The technical term for cooking food in a vacuum bag is "sous-vide." The idea behind cooking food in a vacuum-sealed bag is to maintain the integrity of the ingredients. To sous-vide food, you put the food in the bag and remove all of the air from the bag so it is air-tight. The food is then cooked in a water bath on low heat for an extended period of time.
Things You'll Need
- Vacuum bags
- Vacuum sealer
- Cooking thermometer
Place meat in a vacuum bag. You can cook fish, chicken and steak, among other meats, using the sous-vide method.
Add your choice of marinade or seasoning to the vacuum bag. Sit the bag in the freezer and leave it there long enough to freeze just the liquid ingredients. This will ensure they do not become sucked out when you use the vacuum sealer.
Remove all of the air from your bag with your vacuum-sealing device.
Refrigerate your vacuum bag for about 60 minutes. Turn the bag over after 30 minutes to ensure the ingredients are evenly coated in the seasoning or marinade.
Fill a pot with lukewarm water. Use a cooking thermometer to check the temperature of the water. Use the burner of the stove to get the water temperature between 130 to 140 degrees Fahrenheit.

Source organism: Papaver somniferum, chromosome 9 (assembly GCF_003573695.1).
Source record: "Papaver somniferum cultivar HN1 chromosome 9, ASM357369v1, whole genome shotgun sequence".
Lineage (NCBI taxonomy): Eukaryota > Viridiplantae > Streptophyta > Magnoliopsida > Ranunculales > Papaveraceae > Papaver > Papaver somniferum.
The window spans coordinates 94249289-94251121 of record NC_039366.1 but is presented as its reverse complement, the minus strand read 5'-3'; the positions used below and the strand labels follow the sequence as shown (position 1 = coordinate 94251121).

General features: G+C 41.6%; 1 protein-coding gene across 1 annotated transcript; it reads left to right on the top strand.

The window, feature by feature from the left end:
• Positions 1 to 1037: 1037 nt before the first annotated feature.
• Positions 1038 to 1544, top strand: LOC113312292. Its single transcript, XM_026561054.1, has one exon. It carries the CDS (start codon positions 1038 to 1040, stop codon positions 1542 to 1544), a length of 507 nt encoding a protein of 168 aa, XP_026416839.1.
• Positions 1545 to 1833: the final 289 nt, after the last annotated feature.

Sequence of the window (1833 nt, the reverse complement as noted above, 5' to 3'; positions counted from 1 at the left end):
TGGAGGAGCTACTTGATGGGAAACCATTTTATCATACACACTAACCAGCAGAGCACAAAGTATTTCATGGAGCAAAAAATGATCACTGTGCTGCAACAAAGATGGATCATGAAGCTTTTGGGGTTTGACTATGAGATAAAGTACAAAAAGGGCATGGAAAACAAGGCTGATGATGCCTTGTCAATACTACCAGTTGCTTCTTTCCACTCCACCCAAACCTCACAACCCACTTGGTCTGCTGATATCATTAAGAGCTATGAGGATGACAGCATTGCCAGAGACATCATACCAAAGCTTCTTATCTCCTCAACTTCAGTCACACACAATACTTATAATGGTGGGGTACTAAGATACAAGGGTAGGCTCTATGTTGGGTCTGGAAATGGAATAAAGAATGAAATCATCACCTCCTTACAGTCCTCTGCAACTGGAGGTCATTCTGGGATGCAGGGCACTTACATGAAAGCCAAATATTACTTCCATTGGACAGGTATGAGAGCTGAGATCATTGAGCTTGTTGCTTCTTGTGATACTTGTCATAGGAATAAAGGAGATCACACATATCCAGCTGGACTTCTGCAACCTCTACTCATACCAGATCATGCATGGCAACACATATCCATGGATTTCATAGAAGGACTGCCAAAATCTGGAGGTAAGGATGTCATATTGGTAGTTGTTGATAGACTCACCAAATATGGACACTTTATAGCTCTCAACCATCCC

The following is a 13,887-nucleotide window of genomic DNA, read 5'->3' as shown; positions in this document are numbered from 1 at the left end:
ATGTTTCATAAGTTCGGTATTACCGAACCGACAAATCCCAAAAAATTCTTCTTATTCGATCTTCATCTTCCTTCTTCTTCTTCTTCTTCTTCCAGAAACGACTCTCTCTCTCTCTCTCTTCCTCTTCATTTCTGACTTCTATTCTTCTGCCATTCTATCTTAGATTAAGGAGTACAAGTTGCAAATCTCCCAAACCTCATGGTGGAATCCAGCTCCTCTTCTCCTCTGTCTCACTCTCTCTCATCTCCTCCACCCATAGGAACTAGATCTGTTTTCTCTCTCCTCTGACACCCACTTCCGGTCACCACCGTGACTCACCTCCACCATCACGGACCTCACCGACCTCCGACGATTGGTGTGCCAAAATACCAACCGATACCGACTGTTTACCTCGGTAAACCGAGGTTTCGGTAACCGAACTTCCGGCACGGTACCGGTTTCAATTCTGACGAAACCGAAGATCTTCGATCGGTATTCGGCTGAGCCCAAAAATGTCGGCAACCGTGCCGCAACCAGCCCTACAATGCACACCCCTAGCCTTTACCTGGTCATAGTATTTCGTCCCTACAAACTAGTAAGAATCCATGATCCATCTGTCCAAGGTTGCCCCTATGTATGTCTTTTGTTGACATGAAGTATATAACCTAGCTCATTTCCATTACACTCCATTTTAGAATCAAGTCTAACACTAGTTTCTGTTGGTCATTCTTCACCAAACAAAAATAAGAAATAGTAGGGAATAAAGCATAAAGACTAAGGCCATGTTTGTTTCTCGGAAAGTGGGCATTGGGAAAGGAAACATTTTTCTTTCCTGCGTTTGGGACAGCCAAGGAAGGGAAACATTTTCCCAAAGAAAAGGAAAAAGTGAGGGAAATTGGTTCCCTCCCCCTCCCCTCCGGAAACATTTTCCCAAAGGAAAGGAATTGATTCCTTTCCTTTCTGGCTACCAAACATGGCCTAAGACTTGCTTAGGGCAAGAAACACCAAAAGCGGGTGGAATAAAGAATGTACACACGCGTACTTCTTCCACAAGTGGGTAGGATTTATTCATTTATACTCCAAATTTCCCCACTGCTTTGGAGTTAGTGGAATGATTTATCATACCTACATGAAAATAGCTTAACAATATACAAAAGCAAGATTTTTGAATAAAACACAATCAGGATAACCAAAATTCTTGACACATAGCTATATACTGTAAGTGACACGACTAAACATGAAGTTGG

Put the vacuum bags with your food in them into the pot of water. Keep a close eye on the temperature of the water with the digital thermometer. Maintain the temperature between 130 to 140 degrees Fahrenheit by increasing or decreasing the temperature of the burner as needed. You can also add ice or cold water if the temperature climbs.
Allow your food to soak in the water for at least 90 minutes. You can leave the food in the bath for up to 12 hours as long as the temperature is steadily maintained.
Tips & Warnings
- To brown sous-vide meat, remove it from the bag after cooking. Cook each side of the meat in a frying pan with oil for two minutes.
- Cooking Sous Vide: How Cooking Sous Vide on the Stove Works
- "Cooking Sous Vide: A Guide for the Home Cook"; Jason Logsdon; 2009
- Serious Eats: Sous-Vide Steaks
- Slate: The Joy Of Cooking With Plastic Bags
- Photo Credit pot image by dinostock from Fotolia.com
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